Physician and Patient Characteristics Associated With Clinical Inertia in Blood Pressure Control
Article first published online: 7 AUG 2013
©2013 Wiley Periodicals, Inc.
The Journal of Clinical Hypertension
Volume 15, Issue 11, pages 820–824, November 2013
How to Cite
J Clin Hypertens (Greenwich). 2013;15:820–824. ©2013 Wiley Periodicals, Inc.
- Issue published online: 30 OCT 2013
- Article first published online: 7 AUG 2013
- Manuscript Accepted: 7 JUL 2013
- Manuscript Revised: 24 JUN 2013
- Manuscript Received: 25 APR 2013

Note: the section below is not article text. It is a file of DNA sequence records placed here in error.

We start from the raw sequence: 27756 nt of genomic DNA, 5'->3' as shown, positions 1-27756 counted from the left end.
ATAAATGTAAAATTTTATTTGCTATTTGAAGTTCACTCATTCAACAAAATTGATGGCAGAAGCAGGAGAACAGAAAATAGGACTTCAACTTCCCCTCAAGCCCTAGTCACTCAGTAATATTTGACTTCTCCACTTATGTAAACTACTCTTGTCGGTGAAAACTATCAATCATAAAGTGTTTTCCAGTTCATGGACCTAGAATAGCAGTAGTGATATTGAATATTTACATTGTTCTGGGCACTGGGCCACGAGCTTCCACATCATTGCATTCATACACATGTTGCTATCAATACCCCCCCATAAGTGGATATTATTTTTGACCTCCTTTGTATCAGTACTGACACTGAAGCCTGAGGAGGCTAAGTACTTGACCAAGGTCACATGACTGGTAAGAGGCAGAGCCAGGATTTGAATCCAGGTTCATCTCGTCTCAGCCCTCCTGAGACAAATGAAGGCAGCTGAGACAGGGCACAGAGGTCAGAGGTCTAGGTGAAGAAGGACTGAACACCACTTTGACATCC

Clinical inertia, the failure to adjust antihypertensive medications during patient visits with uncontrolled hypertension, is thought to be a common problem. This retrospective study used 5 years of electronic medical records from a multispecialty group practice to examine the association between physician and patient characteristics and clinical inertia. Hierarchical linear models (HLMs) were used to examine (1) differences in physician and patient characteristics among patients with and without clinical inertia, and (2) the association between clinical inertia and future uncontrolled hypertension. Overall, 66% of patients experienced clinical inertia. Clinical inertia was associated with one physician characteristic, patient volume (odds ratio [OR]=0.998). However, clinical inertia was associated with multiple patient characteristics, including patient age (OR=1.021), commercial insurance (OR=0.804), and obesity (OR=1.805). Finally, patients with clinical inertia had 2.9 times the odds of uncontrolled hypertension at their final visit in the study period. These findings may aid the design of interventions to reduce clinical inertia.